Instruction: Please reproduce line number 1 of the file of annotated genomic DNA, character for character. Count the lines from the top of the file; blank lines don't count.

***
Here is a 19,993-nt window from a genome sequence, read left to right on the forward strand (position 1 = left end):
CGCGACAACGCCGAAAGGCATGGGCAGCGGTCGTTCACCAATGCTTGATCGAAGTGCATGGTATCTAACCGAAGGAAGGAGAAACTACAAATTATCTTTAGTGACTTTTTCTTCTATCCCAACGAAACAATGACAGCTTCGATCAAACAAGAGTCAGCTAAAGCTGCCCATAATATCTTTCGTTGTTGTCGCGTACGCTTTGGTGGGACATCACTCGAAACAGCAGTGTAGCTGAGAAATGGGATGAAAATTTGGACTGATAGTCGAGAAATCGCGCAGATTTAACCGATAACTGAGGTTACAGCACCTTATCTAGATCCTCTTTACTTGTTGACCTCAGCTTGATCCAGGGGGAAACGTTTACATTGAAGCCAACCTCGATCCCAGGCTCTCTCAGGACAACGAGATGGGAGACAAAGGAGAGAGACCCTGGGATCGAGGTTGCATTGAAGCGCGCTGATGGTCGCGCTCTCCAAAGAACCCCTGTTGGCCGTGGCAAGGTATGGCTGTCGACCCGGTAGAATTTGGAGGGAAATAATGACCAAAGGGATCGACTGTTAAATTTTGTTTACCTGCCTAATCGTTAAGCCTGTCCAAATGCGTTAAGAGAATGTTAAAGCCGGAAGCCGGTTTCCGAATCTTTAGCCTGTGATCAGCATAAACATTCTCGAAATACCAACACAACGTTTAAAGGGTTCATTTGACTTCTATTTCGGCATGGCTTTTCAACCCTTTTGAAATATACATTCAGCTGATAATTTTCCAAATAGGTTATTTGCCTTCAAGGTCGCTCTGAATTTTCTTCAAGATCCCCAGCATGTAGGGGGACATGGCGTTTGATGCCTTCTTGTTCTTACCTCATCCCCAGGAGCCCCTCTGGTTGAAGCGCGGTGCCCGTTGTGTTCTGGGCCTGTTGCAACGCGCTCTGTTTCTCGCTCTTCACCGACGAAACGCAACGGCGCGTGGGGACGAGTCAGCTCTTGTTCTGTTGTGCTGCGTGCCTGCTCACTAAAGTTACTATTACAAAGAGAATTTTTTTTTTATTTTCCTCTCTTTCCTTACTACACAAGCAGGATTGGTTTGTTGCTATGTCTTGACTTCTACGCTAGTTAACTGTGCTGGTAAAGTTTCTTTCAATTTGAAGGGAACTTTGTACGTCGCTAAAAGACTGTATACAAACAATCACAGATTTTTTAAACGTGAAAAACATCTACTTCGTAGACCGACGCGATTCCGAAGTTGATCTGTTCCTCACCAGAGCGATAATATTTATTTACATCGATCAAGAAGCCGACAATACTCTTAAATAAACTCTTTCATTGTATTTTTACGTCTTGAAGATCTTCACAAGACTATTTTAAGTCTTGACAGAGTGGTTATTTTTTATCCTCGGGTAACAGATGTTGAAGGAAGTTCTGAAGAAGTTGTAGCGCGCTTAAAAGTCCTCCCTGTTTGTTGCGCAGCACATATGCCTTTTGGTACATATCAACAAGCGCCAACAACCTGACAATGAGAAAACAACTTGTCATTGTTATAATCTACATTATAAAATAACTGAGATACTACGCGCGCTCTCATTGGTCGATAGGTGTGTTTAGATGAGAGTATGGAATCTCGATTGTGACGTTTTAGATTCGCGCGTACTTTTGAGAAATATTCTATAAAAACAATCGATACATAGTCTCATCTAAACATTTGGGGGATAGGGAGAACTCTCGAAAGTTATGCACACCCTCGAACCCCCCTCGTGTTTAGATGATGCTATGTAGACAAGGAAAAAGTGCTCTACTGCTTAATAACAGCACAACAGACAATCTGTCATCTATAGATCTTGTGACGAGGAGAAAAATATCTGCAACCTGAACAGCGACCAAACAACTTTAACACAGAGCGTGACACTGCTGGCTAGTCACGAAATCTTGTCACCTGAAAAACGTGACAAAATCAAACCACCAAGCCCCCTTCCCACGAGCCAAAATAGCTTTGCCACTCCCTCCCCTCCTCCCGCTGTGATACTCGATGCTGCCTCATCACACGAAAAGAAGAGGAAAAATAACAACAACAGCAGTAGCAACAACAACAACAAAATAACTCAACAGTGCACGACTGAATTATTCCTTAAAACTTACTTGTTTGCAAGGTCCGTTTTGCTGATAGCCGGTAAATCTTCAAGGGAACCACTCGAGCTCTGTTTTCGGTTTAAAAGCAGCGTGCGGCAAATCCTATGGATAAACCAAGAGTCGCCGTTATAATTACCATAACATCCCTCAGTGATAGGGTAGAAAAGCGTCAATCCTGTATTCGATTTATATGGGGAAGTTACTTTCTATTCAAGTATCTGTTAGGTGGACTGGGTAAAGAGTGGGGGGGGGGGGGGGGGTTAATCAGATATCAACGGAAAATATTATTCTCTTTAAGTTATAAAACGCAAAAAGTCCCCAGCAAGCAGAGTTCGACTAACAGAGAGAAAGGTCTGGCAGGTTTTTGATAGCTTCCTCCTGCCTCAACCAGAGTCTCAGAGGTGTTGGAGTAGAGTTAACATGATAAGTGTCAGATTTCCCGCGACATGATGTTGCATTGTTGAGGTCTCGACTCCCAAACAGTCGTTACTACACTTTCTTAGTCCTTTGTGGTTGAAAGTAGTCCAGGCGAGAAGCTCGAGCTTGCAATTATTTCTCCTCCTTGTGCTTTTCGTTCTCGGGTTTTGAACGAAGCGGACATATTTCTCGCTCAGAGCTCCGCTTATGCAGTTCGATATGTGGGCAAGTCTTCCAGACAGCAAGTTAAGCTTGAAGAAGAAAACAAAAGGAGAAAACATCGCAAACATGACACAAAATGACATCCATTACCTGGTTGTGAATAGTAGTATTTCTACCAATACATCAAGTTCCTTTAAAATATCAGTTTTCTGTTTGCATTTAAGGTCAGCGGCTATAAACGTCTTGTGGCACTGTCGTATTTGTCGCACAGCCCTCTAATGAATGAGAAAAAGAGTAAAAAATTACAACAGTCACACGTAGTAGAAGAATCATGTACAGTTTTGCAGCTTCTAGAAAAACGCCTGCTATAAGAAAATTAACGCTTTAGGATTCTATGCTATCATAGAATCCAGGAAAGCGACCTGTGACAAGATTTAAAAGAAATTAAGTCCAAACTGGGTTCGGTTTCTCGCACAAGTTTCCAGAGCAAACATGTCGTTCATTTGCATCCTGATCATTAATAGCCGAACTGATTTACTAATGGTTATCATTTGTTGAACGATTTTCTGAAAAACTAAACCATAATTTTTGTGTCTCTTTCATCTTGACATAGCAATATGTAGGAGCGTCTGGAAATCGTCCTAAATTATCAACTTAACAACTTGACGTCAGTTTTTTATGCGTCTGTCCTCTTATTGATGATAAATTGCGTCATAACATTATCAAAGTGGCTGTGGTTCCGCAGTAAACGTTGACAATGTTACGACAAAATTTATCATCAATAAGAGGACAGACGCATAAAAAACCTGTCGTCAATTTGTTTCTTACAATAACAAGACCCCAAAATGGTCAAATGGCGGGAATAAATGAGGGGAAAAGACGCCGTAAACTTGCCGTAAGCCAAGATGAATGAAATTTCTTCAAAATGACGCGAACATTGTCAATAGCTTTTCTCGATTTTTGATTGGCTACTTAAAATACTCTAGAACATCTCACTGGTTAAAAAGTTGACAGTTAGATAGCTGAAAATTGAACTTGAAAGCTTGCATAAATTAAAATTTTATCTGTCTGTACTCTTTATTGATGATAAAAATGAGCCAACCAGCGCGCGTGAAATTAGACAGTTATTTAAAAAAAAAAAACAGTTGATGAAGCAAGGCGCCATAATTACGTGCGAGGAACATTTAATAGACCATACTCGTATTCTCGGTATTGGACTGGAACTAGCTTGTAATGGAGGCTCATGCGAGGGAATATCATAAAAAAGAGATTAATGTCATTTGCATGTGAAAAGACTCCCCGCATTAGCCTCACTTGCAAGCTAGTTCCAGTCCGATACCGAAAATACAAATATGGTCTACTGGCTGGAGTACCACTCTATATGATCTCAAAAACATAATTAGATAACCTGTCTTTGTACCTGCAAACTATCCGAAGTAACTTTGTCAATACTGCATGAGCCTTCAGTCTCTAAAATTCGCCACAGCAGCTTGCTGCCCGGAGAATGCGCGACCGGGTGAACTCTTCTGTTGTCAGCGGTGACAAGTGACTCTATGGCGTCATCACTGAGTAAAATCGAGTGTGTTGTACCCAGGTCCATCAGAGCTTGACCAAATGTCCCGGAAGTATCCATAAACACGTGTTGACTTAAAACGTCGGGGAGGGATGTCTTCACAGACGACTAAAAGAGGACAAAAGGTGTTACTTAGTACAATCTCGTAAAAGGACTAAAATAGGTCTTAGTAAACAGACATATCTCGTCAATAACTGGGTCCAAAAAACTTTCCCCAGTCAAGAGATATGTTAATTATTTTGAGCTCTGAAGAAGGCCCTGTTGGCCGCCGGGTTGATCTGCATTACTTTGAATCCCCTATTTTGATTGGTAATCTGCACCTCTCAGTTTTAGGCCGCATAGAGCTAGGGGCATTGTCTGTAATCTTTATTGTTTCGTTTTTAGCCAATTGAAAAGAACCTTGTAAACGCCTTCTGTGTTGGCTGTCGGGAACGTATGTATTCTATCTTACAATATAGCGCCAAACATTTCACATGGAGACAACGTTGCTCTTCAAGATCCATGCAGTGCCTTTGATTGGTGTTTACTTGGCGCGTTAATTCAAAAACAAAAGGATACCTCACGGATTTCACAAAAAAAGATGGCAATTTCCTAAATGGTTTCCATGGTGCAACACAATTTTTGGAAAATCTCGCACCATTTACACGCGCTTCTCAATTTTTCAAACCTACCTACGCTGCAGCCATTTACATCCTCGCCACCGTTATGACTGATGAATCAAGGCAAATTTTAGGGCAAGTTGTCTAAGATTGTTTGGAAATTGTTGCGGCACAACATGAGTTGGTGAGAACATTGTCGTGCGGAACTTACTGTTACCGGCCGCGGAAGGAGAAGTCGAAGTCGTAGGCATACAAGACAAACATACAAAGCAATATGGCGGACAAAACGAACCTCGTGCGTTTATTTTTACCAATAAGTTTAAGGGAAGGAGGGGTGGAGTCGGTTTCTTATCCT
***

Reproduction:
Here is a 19,993-nt window from a genome sequence, read left to right on the forward strand (position 1 = left end):